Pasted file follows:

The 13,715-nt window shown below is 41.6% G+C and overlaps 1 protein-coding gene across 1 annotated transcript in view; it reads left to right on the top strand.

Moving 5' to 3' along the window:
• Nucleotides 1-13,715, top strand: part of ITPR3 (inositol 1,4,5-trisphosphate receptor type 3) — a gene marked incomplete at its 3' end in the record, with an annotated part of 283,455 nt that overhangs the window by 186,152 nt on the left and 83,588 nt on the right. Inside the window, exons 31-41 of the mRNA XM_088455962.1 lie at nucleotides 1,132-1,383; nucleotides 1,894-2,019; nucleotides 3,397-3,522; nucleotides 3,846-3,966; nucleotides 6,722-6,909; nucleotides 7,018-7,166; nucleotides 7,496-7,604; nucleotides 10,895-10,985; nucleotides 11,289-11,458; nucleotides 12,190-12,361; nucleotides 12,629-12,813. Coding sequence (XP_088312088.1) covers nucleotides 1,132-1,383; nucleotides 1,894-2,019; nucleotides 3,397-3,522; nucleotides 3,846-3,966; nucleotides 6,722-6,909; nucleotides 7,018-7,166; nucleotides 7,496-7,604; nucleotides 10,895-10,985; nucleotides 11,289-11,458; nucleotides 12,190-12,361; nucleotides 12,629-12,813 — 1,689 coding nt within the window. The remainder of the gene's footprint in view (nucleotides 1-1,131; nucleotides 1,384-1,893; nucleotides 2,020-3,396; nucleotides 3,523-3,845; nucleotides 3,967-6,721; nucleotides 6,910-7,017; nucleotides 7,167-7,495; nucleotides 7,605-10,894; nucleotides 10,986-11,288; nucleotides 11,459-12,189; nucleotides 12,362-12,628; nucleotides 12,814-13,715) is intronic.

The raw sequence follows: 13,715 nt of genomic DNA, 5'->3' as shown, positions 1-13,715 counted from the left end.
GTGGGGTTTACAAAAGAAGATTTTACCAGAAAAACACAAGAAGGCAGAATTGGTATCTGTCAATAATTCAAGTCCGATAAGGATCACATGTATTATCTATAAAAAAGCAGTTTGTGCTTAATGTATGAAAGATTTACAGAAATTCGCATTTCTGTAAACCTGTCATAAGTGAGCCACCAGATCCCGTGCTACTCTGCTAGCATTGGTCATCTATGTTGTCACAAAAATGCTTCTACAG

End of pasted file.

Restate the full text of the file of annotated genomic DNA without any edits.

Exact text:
The 13,715-nt window shown below is 41.6% G+C and overlaps 1 protein-coding gene across 1 annotated transcript in view; it reads left to right on the top strand.

Moving 5' to 3' along the window:
• Nucleotides 1-13,715, top strand: part of ITPR3 (inositol 1,4,5-trisphosphate receptor type 3) — a gene marked incomplete at its 3' end in the record, with an annotated part of 283,455 nt that overhangs the window by 186,152 nt on the left and 83,588 nt on the right. Inside the window, exons 31-41 of the mRNA XM_088455962.1 lie at nucleotides 1,132-1,383; nucleotides 1,894-2,019; nucleotides 3,397-3,522; nucleotides 3,846-3,966; nucleotides 6,722-6,909; nucleotides 7,018-7,166; nucleotides 7,496-7,604; nucleotides 10,895-10,985; nucleotides 11,289-11,458; nucleotides 12,190-12,361; nucleotides 12,629-12,813. Coding sequence (XP_088312088.1) covers nucleotides 1,132-1,383; nucleotides 1,894-2,019; nucleotides 3,397-3,522; nucleotides 3,846-3,966; nucleotides 6,722-6,909; nucleotides 7,018-7,166; nucleotides 7,496-7,604; nucleotides 10,895-10,985; nucleotides 11,289-11,458; nucleotides 12,190-12,361; nucleotides 12,629-12,813 — 1,689 coding nt within the window. The remainder of the gene's footprint in view (nucleotides 1-1,131; nucleotides 1,384-1,893; nucleotides 2,020-3,396; nucleotides 3,523-3,845; nucleotides 3,967-6,721; nucleotides 6,910-7,017; nucleotides 7,167-7,495; nucleotides 7,605-10,894; nucleotides 10,986-11,288; nucleotides 11,459-12,189; nucleotides 12,362-12,628; nucleotides 12,814-13,715) is intronic.

The raw sequence follows: 13,715 nt of genomic DNA, 5'->3' as shown, positions 1-13,715 counted from the left end.
GTGGGGTTTACAAAAGAAGATTTTACCAGAAAAACACAAGAAGGCAGAATTGGTATCTGTCAATAATTCAAGTCCGATAAGGATCACATGTATTATCTATAAAAAAGCAGTTTGTGCTTAATGTATGAAAGATTTACAGAAATTCGCATTTCTGTAAACCTGTCATAAGTGAGCCACCAGATCCCGTGCTACTCTGCTAGCATTGGTCATCTATGTTGTCACAAAAATGCTTCTACAG